I admit Common Core State Standards annoys and fascinates me. Let me just say that this era of CCSS, particularly in English language arts, has me thinking all the time about essential writing skills. CCSS asserts that developing clear, logical reasoning and the use of evidence are essential writing skills - two skills necessary for "private deliberation and responsible citizenship in a democratic republic."
I don't question the fact that it takes attitude and skills to become a proficient writer and that both benefit an individual's intellectual development. The fascinating part to me is how to recruit the broadest possible spectrum of students into the sustained effort necessary to invest in that intellectual development. Using Misa and John-Pio as my data points, I get to witness their development in writing at a very young age - one loves it for the sake of creativity and reporting and independently gets after it on her own. The other can take it or leave it - it's like "eh, just let me get through it." And it's that kind of young writer I need to avoid turning off for the next 6 years or so of formal schooling.
Enter 30-day Poetry Challenge - done in a structured setting in the midst of peers, there is a community of writers rising to meet the challenge to write a poem every day. A challenge for me no doubt, and one my students and my fam get to witness in me. Sending them off for Spring Break with a chart identifying the daily challenge and a successful daily turnout of 40+ poems turns into a trickle as evidenced in my Google shared drive. Can't help that, right - I mean, writing is enhanced by community, especially with my students who show a wide variance in attitude and skills. Still, no one in my class says I hate writing. No one groans or sighs heavily when they're given an instruction to write, and no one has yet to tear, crumple, or throw a piece of paper in my face. But there are those who show indifference and are seemingly unconcerned about their ideas and thoughts on paper - and sometimes I'd rather they be in my face than show this lack of enthusiasm.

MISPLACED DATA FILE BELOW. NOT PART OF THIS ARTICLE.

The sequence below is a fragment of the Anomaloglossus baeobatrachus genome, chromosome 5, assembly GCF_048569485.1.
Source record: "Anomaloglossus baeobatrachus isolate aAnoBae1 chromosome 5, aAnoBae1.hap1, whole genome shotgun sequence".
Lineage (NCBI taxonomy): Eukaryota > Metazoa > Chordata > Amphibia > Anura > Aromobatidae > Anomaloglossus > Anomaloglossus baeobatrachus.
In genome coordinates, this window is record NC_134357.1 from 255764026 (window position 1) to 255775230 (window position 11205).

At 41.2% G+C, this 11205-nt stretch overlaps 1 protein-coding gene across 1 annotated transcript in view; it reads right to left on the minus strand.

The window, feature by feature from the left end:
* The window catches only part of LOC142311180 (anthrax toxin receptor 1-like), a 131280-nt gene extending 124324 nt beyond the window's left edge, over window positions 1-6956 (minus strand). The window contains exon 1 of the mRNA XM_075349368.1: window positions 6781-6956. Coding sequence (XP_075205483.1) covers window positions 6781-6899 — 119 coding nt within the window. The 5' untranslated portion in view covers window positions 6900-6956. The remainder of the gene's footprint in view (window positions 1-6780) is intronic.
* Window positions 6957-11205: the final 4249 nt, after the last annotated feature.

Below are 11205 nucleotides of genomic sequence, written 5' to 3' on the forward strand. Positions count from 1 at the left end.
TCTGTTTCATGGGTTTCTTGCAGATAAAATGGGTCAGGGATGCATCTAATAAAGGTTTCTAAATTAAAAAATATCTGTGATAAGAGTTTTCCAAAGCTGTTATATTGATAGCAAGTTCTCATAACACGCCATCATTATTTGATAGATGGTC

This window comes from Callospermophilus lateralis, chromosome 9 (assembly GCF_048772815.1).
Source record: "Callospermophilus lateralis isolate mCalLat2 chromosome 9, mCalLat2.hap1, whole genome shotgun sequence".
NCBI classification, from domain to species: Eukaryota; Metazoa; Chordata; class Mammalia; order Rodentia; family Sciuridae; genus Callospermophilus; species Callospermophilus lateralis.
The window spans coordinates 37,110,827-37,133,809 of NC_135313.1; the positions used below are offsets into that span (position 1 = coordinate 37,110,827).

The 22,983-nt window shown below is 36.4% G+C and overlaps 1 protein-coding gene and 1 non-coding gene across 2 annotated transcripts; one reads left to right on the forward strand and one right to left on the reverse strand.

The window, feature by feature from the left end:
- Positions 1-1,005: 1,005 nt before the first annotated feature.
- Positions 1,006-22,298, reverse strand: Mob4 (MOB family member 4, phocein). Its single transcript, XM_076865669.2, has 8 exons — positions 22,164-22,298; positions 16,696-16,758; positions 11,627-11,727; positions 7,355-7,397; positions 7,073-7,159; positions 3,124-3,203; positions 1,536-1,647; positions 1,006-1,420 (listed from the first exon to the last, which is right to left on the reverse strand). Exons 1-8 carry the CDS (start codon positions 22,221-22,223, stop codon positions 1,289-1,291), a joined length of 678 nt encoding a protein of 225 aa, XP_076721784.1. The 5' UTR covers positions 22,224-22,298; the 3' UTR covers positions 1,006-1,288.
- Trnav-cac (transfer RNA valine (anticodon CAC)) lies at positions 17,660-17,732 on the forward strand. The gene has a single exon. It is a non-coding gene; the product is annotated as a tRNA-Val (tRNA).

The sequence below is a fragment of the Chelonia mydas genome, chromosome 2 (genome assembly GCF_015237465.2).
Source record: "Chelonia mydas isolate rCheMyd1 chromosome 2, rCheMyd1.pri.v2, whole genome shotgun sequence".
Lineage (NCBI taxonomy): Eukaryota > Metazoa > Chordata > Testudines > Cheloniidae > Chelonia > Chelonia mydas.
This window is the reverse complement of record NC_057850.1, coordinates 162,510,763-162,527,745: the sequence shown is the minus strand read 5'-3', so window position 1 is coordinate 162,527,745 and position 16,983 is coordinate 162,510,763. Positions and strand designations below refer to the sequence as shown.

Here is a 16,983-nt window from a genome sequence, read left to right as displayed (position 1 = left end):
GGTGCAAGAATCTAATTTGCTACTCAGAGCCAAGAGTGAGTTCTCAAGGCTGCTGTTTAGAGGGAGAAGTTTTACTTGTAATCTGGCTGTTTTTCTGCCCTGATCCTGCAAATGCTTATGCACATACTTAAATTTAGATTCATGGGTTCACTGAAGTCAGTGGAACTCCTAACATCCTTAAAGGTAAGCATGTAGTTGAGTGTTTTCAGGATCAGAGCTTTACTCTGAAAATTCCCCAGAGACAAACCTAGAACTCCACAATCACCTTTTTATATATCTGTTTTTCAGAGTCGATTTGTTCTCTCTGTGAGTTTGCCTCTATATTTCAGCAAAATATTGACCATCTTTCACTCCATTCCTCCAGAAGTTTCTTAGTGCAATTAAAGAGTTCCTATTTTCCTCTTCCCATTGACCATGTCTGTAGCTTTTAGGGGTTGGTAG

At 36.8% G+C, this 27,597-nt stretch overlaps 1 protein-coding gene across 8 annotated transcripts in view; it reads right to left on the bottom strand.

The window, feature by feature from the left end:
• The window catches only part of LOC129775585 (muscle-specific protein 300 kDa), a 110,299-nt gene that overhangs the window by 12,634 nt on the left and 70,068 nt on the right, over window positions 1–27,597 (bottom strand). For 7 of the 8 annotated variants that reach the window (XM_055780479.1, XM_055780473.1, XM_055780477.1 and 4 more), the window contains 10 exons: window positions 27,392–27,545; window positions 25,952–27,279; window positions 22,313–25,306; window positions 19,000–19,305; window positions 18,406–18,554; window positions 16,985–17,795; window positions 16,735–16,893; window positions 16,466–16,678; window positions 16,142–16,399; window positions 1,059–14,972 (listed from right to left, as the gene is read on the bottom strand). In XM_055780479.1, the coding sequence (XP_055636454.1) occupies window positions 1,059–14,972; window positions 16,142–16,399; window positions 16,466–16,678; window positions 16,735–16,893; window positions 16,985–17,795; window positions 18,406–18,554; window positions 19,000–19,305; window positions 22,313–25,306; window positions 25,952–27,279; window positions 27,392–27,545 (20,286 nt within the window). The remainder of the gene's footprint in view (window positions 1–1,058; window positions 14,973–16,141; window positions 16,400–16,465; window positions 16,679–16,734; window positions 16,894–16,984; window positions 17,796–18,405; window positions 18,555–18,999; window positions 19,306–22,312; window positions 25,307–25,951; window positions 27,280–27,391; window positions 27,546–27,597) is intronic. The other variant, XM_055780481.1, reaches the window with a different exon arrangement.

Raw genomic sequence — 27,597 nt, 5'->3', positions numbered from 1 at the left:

That's why I'm in the market for why writers write. Why do you write? Why don't you write? Why is it hard? How is it made easier, more fun? Who writes? There's wisdom in listening to what pop culture artists and writers say about writing and why they persist even when they're alone.
Jay Z, who has a word and phrase gift, says write as much as possible and that repetition is the key to perfection. Without his years of practice, powerful lyrics that speak to young adolescents like “I will not lose, for even in defeat, there's a valuable lesson learned, so it evens up for me” would not make its mark. Let me repeat that like a person in authority and have it fall on deaf ears, but let me say this comes straight from Jay Z and no doubt, they'll listen.